The Memo: Pelosi-Trump trade deal provokes debate on left

The Memo: Pelosi-Trump trade deal provokes debate on left
© Greg Nash

Speaker Nancy PelosiNancy PelosiClinton says Zuckerberg has 'authoritarian' views on misinformation Trump defense team signals focus on Schiff Trump legal team offers brisk opening defense of president MORE’s (D-Calif.) decision to strike a trade deal with President TrumpDonald John TrumpKaine: Obama called Trump a 'fascist' during 2016 campaign Kaine: GOP senators should 'at least' treat Trump trial with seriousness of traffic court Louise Linton, wife of Mnuchin, deletes Instagram post in support of Greta Thunberg MORE has given a new and sharp edge to a key tactical debate in Democratic circles.

The central question is whether vigorous, blanket opposition to Trump is the best approach for the party or whether it is also necessary to show an ability to work across the aisle on some issues.

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The first approach finds its purest expression in the effort to impeach Trump, which is nearing a conclusion. The second encompasses more accommodating moves on topics such as drug pricing and trade.

Pelosi has sought to minimize the role that political strategy played in her decision to back the deal on the United States-Mexico-Canada Agreement (USMCA), a de facto successor to the North American Free Trade Agreement, or NAFTA.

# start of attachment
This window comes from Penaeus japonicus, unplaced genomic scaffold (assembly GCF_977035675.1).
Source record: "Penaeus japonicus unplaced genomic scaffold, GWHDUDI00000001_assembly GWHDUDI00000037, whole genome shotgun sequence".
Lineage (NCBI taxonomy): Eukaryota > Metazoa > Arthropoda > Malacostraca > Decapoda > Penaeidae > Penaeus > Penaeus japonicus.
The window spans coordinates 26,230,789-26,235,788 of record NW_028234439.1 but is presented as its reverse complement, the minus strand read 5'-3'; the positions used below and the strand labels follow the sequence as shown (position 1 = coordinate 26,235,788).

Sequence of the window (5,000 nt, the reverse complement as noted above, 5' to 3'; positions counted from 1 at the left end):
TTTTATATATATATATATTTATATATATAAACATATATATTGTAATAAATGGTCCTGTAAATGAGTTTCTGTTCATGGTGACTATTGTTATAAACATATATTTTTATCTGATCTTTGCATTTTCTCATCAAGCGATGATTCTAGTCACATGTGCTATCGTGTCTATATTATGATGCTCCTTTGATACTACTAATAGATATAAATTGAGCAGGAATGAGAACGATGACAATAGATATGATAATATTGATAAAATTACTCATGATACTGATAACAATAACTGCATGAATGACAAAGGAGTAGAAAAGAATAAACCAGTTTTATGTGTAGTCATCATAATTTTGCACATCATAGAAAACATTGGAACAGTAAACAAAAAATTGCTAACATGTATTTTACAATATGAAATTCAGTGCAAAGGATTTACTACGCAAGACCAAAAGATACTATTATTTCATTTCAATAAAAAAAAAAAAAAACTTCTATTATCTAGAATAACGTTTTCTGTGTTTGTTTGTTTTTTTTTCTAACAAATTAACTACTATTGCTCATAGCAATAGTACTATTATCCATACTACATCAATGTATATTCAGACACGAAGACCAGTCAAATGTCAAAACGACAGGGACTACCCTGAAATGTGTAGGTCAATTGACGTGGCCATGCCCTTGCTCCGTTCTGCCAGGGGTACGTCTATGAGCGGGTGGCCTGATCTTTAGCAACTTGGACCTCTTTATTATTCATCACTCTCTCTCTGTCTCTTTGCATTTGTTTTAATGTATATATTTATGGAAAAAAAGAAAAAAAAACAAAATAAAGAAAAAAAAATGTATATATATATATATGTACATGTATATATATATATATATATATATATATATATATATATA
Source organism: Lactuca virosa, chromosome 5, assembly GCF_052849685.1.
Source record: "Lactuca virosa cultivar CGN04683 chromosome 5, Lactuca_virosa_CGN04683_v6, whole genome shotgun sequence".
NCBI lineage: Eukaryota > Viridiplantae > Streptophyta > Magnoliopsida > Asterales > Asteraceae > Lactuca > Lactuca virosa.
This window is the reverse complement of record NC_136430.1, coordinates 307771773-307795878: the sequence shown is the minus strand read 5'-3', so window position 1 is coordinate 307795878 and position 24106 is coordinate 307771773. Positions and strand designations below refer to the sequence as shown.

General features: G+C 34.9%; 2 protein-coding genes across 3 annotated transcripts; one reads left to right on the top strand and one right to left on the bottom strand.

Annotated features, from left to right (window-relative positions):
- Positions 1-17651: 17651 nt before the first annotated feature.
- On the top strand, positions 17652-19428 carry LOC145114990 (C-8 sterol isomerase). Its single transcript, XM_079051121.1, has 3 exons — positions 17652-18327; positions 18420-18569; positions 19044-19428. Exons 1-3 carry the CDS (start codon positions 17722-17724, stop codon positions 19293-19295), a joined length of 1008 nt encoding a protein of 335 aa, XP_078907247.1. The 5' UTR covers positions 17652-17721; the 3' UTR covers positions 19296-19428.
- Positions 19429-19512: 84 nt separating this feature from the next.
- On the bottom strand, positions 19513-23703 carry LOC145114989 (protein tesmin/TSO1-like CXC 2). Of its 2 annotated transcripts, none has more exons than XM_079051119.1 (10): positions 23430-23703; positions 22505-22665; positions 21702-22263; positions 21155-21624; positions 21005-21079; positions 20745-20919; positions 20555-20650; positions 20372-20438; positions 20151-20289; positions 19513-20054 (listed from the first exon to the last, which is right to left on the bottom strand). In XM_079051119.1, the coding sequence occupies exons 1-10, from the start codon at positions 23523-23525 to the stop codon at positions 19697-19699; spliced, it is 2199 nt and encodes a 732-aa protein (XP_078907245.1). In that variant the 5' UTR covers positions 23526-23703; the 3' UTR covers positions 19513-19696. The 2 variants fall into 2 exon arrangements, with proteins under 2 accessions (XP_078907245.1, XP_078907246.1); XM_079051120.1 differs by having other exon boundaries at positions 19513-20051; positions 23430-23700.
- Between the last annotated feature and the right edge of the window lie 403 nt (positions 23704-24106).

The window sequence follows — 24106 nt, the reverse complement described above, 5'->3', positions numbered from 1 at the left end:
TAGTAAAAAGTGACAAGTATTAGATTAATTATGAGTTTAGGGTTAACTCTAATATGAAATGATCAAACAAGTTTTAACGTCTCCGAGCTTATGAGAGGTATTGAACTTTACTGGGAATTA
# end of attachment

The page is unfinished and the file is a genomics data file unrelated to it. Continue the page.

But virtually no one, including her strongest supporters, believe that a Speaker of Pelosi’s canniness would, though sheer coincidence, announce support for a trade deal on the same day that House Democrats released formal articles of impeachment against Trump.

Pelosi sought to couch her position in terms of the greater good. 

“If someone gets a collateral benefit from something, that doesn’t mean we shouldn’t have the benefit that was for our country, pass up that opportunity,” she said at an event hosted by Politico. 

“If he has a collateral benefit, so be it,” she added later.

But others, especially in more left-leaning circles, don’t see it that way at all. 

“If you are calling a president illegitimate and corrupt, you can’t then give him the big wins that he will need when he goes into key states,” said progressive strategist Rebecca Katz. “He gets to brag about his victories.”

Trump has already been doing some bragging, contending that Democrats had supported the USMCA to distract from impeachment “because they’re embarrassed by it.”

That is an exaggeration, given that impeachment has been far from the political disaster for Democrats that some predicted at the outset. 

An Economist-YouGov poll conducted last week showed a plurality of Americans backing both Trump’s impeachment (45 percent to 39 percent) and his removal from office (47 percent to 40 percent). Even independent voters in the poll backed Trump’s ouster, albeit by a thinner margin of 40 percent to 37 percent.

That said, there is clearly some nervousness among Democrats about the repercussions of impeachment in competitive districts and in battleground states.

Pelosi herself had been resistant to impeachment throughout former special counsel Robert MuellerRobert (Bob) Swan MuellerSchiff: Trump acquittal in Senate trial would not signal a 'failure' Jeffries blasts Trump for attack on Thunberg at impeachment hearing Live coverage: House Judiciary to vote on impeachment after surprise delay MORE’s investigation into allegations of Russian collusion, only changing her mind when details of Trump’s dealings with Ukraine were revealed.